| ||AH Site | AH ||In the southeast portion of the mound of Ur, Woolley excavated a large horizontal extent of domestic space roughly 115 x 85m. near the surface he found scattered Neo-Babylonian and Kassite remains and intrusive graves of the late periods but he did not publish these in detail nor are there any extant notes covering them. Instead, Woolley's main goal was to uncover the best preserved floorplans of houses. These he found several meters down, houses of the Isin-Larsa/Old Babylonian period. Because the Old Babylonian period was typically that associated with the potential time of Abraham, Woolley used the abbreviation AH (Abraham's Housing) to refer to this excavation area.
In the course of excavation of the Isin-Larsa/Old Babylonian levels Woolley numbered 27 'houses,' or excavation units. He renumbered the houses for publication based on the overall plan, preserved walls, and doors onto streets. In this way he showed there were 52 individual houses within his 27 excavation areas. However, houses were frequently altered throughout period, as families would knock out walls or block up doors, and thus true house numbers are difficult to establish. Woolley mentions phases of rebuilding, but states that he sought the best preserved floor plan and published the excavation of a particular house based on that plan alone. In some cases he noted deeper remains that may have gone back to the Ur III period. These levels he partially uncovered as he excavated graves beneath the Larsa period floors.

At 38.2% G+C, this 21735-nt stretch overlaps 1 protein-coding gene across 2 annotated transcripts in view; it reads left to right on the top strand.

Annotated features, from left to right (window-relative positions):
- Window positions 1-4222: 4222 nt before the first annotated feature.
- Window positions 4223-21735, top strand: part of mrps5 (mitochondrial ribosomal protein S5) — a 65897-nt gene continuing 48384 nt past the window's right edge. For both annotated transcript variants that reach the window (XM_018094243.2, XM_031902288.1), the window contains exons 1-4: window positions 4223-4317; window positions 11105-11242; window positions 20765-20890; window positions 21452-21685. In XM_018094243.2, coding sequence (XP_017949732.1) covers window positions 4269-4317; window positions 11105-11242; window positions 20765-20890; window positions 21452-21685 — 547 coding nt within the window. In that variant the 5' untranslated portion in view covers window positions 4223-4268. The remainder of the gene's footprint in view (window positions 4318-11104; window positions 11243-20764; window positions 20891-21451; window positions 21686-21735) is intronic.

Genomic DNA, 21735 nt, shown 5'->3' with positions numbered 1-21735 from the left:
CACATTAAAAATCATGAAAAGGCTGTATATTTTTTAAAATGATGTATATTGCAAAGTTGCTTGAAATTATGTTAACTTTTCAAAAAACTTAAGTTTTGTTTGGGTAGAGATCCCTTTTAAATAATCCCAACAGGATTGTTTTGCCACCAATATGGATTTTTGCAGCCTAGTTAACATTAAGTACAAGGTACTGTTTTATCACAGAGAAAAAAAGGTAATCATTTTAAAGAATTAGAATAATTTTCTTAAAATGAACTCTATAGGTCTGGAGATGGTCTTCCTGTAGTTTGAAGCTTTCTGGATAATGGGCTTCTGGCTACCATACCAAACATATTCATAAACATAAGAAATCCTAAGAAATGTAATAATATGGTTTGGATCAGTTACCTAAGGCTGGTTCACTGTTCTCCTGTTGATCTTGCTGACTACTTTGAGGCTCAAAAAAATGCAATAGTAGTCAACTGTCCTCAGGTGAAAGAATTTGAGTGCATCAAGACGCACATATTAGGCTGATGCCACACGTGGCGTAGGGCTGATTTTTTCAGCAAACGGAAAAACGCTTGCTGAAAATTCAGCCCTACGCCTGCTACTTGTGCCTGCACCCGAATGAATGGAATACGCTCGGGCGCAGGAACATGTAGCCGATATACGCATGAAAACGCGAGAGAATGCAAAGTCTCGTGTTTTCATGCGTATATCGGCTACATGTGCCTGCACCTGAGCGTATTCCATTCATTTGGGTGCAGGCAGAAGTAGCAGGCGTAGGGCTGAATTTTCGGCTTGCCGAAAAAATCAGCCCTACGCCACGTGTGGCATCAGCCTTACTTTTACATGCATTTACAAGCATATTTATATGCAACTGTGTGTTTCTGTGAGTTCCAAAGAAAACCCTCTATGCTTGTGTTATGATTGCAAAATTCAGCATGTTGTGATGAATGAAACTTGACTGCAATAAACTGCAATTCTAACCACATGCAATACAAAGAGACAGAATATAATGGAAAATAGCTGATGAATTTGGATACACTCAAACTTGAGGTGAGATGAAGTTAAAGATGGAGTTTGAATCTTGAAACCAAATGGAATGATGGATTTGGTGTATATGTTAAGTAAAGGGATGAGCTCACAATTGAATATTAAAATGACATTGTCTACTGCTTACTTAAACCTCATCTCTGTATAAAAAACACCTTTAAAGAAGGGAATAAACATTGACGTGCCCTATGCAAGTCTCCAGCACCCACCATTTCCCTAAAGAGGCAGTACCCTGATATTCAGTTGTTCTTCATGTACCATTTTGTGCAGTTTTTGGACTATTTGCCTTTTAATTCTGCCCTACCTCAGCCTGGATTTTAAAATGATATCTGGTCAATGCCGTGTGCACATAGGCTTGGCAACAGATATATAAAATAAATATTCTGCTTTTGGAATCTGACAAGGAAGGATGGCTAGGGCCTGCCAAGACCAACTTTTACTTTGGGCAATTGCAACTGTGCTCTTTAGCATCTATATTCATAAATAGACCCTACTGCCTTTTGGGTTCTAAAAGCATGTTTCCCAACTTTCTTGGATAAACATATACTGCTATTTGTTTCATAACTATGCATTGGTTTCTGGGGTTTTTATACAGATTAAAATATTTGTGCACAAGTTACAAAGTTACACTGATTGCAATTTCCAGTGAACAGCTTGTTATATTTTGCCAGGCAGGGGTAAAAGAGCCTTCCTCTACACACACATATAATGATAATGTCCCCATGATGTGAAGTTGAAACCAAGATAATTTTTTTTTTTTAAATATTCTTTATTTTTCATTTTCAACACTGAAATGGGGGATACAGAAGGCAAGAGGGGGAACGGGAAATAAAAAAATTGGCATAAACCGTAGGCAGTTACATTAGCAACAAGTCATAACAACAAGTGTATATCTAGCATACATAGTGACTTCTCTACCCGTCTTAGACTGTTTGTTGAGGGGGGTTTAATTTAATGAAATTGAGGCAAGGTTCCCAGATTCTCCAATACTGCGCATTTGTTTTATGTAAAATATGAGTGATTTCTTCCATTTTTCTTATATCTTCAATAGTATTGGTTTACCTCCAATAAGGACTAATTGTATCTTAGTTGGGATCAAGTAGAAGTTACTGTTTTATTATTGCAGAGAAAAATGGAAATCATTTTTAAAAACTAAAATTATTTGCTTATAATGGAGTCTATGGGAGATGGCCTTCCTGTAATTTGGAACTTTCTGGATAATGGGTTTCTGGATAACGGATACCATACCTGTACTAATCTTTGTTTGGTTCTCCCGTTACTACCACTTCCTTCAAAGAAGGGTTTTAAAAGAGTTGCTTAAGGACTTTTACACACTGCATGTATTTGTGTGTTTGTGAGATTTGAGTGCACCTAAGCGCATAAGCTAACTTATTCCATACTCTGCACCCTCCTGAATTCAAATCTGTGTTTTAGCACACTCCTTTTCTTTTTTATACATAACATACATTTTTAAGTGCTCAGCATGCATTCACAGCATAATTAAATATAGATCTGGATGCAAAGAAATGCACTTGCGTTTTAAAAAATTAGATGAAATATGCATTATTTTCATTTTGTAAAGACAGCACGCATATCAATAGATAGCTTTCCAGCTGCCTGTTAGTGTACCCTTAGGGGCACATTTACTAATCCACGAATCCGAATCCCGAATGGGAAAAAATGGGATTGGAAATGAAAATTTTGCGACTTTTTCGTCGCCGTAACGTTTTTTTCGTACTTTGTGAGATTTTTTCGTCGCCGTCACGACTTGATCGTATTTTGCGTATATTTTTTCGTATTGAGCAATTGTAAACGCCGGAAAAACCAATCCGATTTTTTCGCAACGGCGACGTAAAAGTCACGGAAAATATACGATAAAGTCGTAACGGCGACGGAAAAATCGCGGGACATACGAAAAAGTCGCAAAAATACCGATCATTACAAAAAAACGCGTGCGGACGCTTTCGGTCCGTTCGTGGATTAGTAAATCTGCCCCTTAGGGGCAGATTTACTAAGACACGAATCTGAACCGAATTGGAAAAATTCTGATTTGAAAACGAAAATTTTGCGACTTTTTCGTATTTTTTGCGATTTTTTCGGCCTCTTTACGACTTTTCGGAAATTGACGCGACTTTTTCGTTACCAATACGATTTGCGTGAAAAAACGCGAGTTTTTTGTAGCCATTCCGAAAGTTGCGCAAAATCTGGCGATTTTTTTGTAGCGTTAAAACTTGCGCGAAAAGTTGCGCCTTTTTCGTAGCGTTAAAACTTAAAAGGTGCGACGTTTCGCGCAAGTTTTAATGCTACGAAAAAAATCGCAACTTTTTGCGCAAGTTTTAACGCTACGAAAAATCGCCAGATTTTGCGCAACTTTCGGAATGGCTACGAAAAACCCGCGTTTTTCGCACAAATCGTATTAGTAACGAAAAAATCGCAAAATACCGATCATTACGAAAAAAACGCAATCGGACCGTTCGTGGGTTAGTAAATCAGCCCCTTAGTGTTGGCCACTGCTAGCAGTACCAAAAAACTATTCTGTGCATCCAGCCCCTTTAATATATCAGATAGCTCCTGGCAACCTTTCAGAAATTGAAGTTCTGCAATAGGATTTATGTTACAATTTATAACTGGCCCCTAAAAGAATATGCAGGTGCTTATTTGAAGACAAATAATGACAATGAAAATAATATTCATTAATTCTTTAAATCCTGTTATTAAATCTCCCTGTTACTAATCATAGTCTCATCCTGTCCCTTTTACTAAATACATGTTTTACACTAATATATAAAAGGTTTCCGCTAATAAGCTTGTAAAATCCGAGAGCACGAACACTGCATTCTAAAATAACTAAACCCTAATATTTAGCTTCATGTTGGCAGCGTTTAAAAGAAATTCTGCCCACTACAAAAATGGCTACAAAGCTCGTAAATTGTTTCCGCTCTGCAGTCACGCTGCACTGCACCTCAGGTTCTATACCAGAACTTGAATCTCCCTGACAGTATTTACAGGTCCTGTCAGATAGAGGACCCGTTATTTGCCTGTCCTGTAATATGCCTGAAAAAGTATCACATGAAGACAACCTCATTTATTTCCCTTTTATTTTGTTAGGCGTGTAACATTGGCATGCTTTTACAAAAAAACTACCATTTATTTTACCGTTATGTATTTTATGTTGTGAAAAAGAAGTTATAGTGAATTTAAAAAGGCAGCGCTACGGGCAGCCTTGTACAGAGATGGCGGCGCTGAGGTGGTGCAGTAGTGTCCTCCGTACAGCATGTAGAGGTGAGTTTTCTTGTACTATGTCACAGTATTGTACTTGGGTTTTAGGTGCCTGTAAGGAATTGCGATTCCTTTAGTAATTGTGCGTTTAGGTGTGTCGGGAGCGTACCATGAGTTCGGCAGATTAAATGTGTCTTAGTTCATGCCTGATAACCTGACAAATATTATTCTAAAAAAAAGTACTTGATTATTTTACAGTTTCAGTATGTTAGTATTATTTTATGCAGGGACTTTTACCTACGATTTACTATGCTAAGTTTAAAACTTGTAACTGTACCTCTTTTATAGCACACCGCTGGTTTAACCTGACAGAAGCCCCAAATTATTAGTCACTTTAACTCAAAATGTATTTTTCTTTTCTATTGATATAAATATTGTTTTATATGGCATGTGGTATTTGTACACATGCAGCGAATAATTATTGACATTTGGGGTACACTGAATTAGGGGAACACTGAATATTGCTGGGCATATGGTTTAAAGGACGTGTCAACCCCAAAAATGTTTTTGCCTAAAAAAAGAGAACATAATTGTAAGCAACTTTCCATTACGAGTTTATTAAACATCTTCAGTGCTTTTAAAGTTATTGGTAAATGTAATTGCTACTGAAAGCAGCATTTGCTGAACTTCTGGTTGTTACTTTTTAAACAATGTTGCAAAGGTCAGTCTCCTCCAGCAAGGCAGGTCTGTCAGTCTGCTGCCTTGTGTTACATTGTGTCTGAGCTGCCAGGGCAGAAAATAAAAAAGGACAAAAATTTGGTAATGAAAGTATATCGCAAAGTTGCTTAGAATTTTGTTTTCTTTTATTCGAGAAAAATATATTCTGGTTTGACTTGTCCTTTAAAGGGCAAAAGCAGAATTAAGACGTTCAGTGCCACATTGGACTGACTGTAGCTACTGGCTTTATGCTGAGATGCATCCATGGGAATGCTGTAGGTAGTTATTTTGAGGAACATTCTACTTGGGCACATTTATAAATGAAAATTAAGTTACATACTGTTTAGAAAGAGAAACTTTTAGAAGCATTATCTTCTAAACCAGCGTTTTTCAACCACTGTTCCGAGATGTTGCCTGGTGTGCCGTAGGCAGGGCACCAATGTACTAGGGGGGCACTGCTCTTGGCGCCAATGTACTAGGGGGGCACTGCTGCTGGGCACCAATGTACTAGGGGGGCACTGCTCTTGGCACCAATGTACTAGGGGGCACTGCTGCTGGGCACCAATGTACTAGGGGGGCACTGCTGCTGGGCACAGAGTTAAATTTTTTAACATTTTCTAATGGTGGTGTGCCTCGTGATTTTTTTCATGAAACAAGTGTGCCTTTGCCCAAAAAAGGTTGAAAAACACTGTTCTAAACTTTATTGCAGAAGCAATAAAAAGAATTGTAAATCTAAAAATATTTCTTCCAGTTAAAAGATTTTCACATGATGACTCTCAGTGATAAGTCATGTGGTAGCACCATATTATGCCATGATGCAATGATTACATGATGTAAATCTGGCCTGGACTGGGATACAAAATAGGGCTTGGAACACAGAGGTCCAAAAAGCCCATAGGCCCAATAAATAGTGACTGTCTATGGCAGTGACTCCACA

A great deal of baked brick was in use for walls of the Isin-Larsa/Old Babylonian period. Some houses used it in the lowest portion of a wall, but others used it for entire walls up to 3 meters in height. Town planning was not evident, as streets tended to wander in narrow and winding paths. Corners where streets met were often rounded, leading Woolley to surmise that this was to prevent problems with laden donkeys catching their wares on corners.
Many houses had a domestic chapel within, often with family burials beneath the floor. Communal chapels were also noted, at least four being identified in the area. Finally, Woolley believed that some buildings were specifically used for commercial activities (shops), though this is difficult to prove. ||(none) |